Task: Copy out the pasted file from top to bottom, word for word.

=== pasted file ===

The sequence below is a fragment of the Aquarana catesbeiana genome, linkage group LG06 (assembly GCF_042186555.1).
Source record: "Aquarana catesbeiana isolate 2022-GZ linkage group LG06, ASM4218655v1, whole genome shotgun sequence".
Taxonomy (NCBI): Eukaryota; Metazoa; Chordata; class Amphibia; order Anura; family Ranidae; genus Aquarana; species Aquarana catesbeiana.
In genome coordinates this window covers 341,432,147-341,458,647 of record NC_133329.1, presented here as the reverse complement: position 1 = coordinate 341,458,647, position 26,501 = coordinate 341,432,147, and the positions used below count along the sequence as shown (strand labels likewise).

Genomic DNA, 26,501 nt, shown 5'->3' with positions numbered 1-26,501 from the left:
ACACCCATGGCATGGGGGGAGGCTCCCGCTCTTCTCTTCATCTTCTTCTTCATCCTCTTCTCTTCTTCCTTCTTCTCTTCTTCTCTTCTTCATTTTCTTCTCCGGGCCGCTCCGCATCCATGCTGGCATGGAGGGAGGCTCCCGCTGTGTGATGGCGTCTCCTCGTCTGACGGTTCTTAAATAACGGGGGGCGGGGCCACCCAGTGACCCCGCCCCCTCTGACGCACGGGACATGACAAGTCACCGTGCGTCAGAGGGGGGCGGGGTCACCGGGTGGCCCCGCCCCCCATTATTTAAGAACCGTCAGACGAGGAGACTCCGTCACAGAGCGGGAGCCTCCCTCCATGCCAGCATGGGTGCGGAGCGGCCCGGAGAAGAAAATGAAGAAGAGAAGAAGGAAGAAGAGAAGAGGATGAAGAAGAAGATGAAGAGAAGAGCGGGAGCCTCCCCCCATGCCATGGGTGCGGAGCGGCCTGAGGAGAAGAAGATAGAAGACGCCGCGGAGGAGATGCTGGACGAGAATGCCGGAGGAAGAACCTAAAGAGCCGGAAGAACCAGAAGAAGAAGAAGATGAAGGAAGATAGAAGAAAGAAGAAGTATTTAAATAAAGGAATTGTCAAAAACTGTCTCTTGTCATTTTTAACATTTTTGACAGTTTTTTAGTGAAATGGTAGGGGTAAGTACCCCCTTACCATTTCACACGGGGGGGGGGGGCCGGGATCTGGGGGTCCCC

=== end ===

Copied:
The sequence below is a fragment of the Aquarana catesbeiana genome, linkage group LG06 (assembly GCF_042186555.1).
Source record: "Aquarana catesbeiana isolate 2022-GZ linkage group LG06, ASM4218655v1, whole genome shotgun sequence".
Taxonomy (NCBI): Eukaryota; Metazoa; Chordata; class Amphibia; order Anura; family Ranidae; genus Aquarana; species Aquarana catesbeiana.
In genome coordinates this window covers 341,432,147-341,458,647 of record NC_133329.1, presented here as the reverse complement: position 1 = coordinate 341,458,647, position 26,501 = coordinate 341,432,147, and the positions used below count along the sequence as shown (strand labels likewise).

Genomic DNA, 26,501 nt, shown 5'->3' with positions numbered 1-26,501 from the left:
ACACCCATGGCATGGGGGGAGGCTCCCGCTCTTCTCTTCATCTTCTTCTTCATCCTCTTCTCTTCTTCCTTCTTCTCTTCTTCTCTTCTTCATTTTCTTCTCCGGGCCGCTCCGCATCCATGCTGGCATGGAGGGAGGCTCCCGCTGTGTGATGGCGTCTCCTCGTCTGACGGTTCTTAAATAACGGGGGGCGGGGCCACCCAGTGACCCCGCCCCCTCTGACGCACGGGACATGACAAGTCACCGTGCGTCAGAGGGGGGCGGGGTCACCGGGTGGCCCCGCCCCCCATTATTTAAGAACCGTCAGACGAGGAGACTCCGTCACAGAGCGGGAGCCTCCCTCCATGCCAGCATGGGTGCGGAGCGGCCCGGAGAAGAAAATGAAGAAGAGAAGAAGGAAGAAGAGAAGAGGATGAAGAAGAAGATGAAGAGAAGAGCGGGAGCCTCCCCCCATGCCATGGGTGCGGAGCGGCCTGAGGAGAAGAAGATAGAAGACGCCGCGGAGGAGATGCTGGACGAGAATGCCGGAGGAAGAACCTAAAGAGCCGGAAGAACCAGAAGAAGAAGAAGATGAAGGAAGATAGAAGAAAGAAGAAGTATTTAAATAAAGGAATTGTCAAAAACTGTCTCTTGTCATTTTTAACATTTTTGACAGTTTTTTAGTGAAATGGTAGGGGTAAGTACCCCCTTACCATTTCACACGGGGGGGGGGGGCCGGGATCTGGGGGTCCCC